Don Davis has been the Forum Communications Minnesota Capitol Bureau chief since 2001, covering state government and politics for two dozen newspapers in the state. Don also blogs at Capital Chatter on Areavoices.
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Minnesota officials released maps showing landowners what water needs plant buffers around it, and how deep the buffers must be. The long-awaited release came Tuesday morning. State law requires that buffers be placed around all public waters to help prevent runoff from polluting streams and lakes. The maps show whether buffers must be an average of 50 feet wide or 16.5 feet. More than 90,000 miles along state waters must have the buffers, a program pushed by Gov. Mark Dayton. Landowners may propose other forms of water quality practices instead of buffers.
The Rev. Charles Gill predicted a war. That was Thursday. By Friday morning, commentators around the country had joined him. St. Paul's Pilgrim Baptist Church pastor on Thursday spoke to protesters upset over a St. Anthony police officer shooting a black motorist, apparently as he was trying to retrieve his driver's license as the officer requested.
ST. PAUL -- Minnesota Gov. Mark Dayton promised protesters gathered after a second black man was killed by Twin Cities police in a year that there will be a thorough...
Contractors handed the new Minnesota Vikings stadium over to the state Friday, six weeks earlier than planned. Construction of U.S. Bank Stadium is considered "substantially complete," so main contractor Mortenson Construction gave the Minnesota Sports Facilities Authority a large key during the state board's June meeting. The symbolic handoff means all but some detail work is completed on the $1.1 billion stadium. Mortenson had planned to turn it over July 29.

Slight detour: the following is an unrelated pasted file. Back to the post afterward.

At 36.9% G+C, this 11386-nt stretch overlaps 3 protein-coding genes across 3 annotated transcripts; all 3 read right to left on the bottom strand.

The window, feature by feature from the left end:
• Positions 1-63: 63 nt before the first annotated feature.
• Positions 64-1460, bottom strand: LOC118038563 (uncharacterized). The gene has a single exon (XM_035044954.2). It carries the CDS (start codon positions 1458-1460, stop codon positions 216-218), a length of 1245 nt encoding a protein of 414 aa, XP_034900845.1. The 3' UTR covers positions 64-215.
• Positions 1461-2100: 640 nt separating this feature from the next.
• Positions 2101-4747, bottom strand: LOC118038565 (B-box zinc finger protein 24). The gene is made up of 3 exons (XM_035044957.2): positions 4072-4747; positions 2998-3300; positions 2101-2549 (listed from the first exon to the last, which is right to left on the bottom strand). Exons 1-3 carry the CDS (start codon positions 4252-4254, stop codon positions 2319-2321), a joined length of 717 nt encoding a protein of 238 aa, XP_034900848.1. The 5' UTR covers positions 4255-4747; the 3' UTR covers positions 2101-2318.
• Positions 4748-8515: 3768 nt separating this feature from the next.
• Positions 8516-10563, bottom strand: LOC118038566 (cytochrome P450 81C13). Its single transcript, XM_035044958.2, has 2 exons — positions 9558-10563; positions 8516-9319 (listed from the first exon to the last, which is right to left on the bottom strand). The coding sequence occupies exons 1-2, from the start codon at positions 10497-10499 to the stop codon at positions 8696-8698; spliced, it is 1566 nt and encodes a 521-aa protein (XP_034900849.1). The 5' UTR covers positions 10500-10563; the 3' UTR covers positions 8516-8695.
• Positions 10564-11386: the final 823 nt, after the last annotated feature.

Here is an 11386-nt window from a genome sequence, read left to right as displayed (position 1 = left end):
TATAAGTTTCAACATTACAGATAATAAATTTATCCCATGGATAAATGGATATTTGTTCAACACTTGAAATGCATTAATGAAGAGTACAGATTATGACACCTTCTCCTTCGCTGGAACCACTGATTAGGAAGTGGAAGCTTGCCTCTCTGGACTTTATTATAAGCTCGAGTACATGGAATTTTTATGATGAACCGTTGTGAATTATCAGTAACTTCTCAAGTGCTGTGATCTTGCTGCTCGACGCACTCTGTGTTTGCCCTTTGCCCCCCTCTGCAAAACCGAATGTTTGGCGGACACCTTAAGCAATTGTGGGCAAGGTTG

The big question politicos discuss these days is how a Hillary Clinton-Donald Trump presidential race would affect races such as for the state Legislature. The answer, of course, is that nobody knows, especially given the fact that the two are pretty unpopular. On Minnesota Public Radio on Friday, House Speaker Kurt Daudt said Republican polling shows expected GOP nominee Trump leads Democratic candidate Clinton in rural Minnesota. So if Trump sweeps rural Minnesota, does that mean rural districts will follow for Republicans?
Minnesota legislators introduced 7,763 bills in the 2015-2016 legislative period, most of which went nowhere. Here is a look at some of the bills that passed or did not pass this year, including some still awaiting Gov. Mark Dayton's approval. Animal trusts: Minnesotans will be able to put money away in trusts so after they die there will be money to care for pets. Autocycles: Law allows operators of a new type of three-wheel motorcycle that drives like a car to only need a car driver's license, not one for motorcycles.
Minnesota drug overdose deaths have jumped four-fold since 2000, the Minnesota Health Department reported Friday as state legislators made attempts to slow the increase. Opioid pain relievers such as Vicodin, OxyContin, Percocet, morphine and codeine have become the drugs most associated with overdose deaths, the department said. Of 572 overdose deaths last year (compared to 129 in 2000), 216 were from opioids. More than half of the deaths were associated with prescription drugs rather than illegal street drugs.
House and Senate leaders are far apart about how much to spend on public works projects. Nearly $1 billion apart. Minnesota Democratic senators Monday unveiled a plan to borrow money for $1.5 billion for public works projects, things such as finishing the project of bringing water to southwestern Minnesota, fixing state buildings and constructing water treatment projects in small rural communities.
Minnesota lawmakers do more than legislate; they also sometimes ask people to investigate, and they want to see those reports. Such is the case in a couple of recent issues: a state worker who seemingly emailed opposition to a northern Minnesota oil pipeline and a Commerce Department official accused of improperly ordering destruction of documents.
Warning bells figuratively clanged Friday when a Minnesota state Senate committee held its first hearing on new legislation to force railroads to release more information about hazardous materials they haul. Even some Republicans who generally support railroads warned that railroads need to work better with public safety officials.